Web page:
Charles Reed/U.S. Immigration and Customs Enforcement / AP
Friday, July 19, 2019 | 2 a.m.
Las Vegas activists and elected officials are expressing frustration that Metro Police recently renewed their commitment to a program in which Metro notifies federal authorities when officers have jailed someone they suspect of being undocumented.
Under the 287(g) program, U.S. Immigration and Customs Enforcement officials train Metro officers to screen for the immigration status of arrestees at the time of booking. When an undocumented suspect is booked in the jail and flagged for removal, ICE agents can decide to put a 48-hour detainer on the suspect after they’ve answered for their local charges.
Metro officials said the partnership, which started in 2009, was renewed last month for another year.
The agreement does not extend beyond the Clark County Detention Center, and Metro officers don’t participate in immigration enforcement outside the jail, ICE spokeswoman Yasmeen Pitts O’Keef said.
But some Clark County commissioners and activists are taking issue with any collaboration with ICE. They want to know how many undocumented persons are being detained and for what offenses.
American Civil Liberties Union of Nevada spokesman Wesley Juhl said any cooperation with an agency that targets immigrant communities can be seen as “problematic.” The ACLU of Nevada opposes the program because it believes Metro resources should be aimed at local law enforcement and that immigration policing should be left to federal authorities.
County Commissioner Justin Jones during Tuesday’s board meeting raised concerns over the partnership, as well as Metro’s lack of transparency in disclosing more information about the agreement and number of ICE detainers.
“As we speak, ICE agents are out raiding people’s houses, ICE agents are holding people in cages at the direction of a president who has weaponized the organization,” Jones said. “And Metro has decided to re-up with ICE in that regard, and I have issues with that.”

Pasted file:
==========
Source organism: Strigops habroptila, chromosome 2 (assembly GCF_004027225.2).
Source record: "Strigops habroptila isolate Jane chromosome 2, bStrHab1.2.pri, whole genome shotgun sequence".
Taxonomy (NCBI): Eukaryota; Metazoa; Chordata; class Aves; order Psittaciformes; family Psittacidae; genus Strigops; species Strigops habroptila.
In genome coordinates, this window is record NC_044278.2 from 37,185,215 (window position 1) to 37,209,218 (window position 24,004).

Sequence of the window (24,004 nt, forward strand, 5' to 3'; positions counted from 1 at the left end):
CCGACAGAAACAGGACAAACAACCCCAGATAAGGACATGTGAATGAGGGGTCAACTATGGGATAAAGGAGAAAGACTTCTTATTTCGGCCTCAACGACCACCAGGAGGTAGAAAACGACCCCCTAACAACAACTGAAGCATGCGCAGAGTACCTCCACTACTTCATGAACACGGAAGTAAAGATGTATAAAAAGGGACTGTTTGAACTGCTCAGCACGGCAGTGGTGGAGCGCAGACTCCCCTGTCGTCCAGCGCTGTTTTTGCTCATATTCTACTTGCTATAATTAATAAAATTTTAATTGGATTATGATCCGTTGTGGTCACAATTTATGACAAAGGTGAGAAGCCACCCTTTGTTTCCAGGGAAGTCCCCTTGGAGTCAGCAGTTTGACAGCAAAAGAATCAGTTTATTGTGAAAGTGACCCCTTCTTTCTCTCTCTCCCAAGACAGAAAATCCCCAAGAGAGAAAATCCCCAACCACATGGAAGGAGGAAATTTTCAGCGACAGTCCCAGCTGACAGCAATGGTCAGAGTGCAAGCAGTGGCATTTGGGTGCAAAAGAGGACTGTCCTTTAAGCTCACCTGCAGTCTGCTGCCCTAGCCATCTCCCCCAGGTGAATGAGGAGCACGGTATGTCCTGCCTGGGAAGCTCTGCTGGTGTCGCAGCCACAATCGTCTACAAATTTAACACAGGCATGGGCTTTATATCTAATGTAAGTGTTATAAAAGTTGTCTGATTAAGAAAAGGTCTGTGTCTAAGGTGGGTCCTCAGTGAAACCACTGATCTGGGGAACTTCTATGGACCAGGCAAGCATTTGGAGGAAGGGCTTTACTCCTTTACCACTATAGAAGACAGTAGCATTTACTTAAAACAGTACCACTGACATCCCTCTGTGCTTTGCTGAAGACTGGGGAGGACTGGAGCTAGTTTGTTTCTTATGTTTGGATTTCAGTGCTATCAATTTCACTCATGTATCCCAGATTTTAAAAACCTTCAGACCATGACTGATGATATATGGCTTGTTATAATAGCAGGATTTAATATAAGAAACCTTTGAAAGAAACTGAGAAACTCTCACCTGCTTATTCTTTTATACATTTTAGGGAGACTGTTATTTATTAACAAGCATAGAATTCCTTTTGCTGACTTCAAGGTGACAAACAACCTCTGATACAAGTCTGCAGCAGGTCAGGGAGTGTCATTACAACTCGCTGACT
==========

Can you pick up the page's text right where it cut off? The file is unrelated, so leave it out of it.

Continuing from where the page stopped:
Jones made his comments while speaking on an agenda item to add 40 new positions at the Clark County Detention Center for $3.9 million.
“I don’t know if the information provided has been sufficient to justify all those positions,” he said. He added that the legal department at Metro has not been transparent in providing information on its number of detentions flagged for deportation.
Commissioner Tick Segerblom echoed some of these concerns, saying that because the jails are entirely funded by the county, the county is entitled to know how they’re run.
“We need to know exactly what they’re doing and if we don’t appreciate it, we can step in and say, ‘No, that’s not appropriate,’” he said.
Commissioner Larry Brown urged commissioners to remember that the county is only responsible for funding of the jail, while Metro is in charge of operations. While funding can be used as leverage to demand certain things from an operational standpoint, he fears that would be crossing the line.
“The sheriff is elected, he and his executive staff run the jail through policies that are not only adopted statewide, but nationally,” Brown said. “If we have concerns with those policies, that’s when the communication component comes in.”
Brown added that he would be “very averse” to the county getting into the operational decisions of the jail unless staff at the jail were violating someone’s civil rights or practicing unconstitutional policies.
But Juhl argues that Metro’s agreement with ICE is unconstitutional. He said the agreement violates the Fourth Amendment protection against unreasonable seizures, and that ICE detainers and warrants have vastly different procedural requirements.
“The Fourth Amendment requires probable cause and a warrant signed by a judge,” he said. “With ICE detainers, a lot of times they are signed by an officer, not a judge.”
In February, Sheriff Joe Lombardo directed jail staff to not turn over undocumented immigrants booked on low-level crimes like traffic violations.
But Juhl said Metro’s lack of transparency on the type of offenders being detained makes it impossible to track whether the agency is keeping good on the sheriff’s promise.
“When you’re making these sorts of claims and not releasing the data, that’s what where we see an issue,” he said.
At Tuesday’s meeting, Metro Assistant Sheriff Charles Hank said Metro would work harder to provide county commissioners with any information they need. “We apologize. … There may have been some lack of communication where we are and how we’re moving forward,” he said. “But I assure you on behalf of Sheriff Lombardo, we’re more than willing to provide you with any information.”
Jones voted in favor of the supplemental positions and said that while he plans to ask more questions in the future, that doesn’t mean he doesn’t support public safety.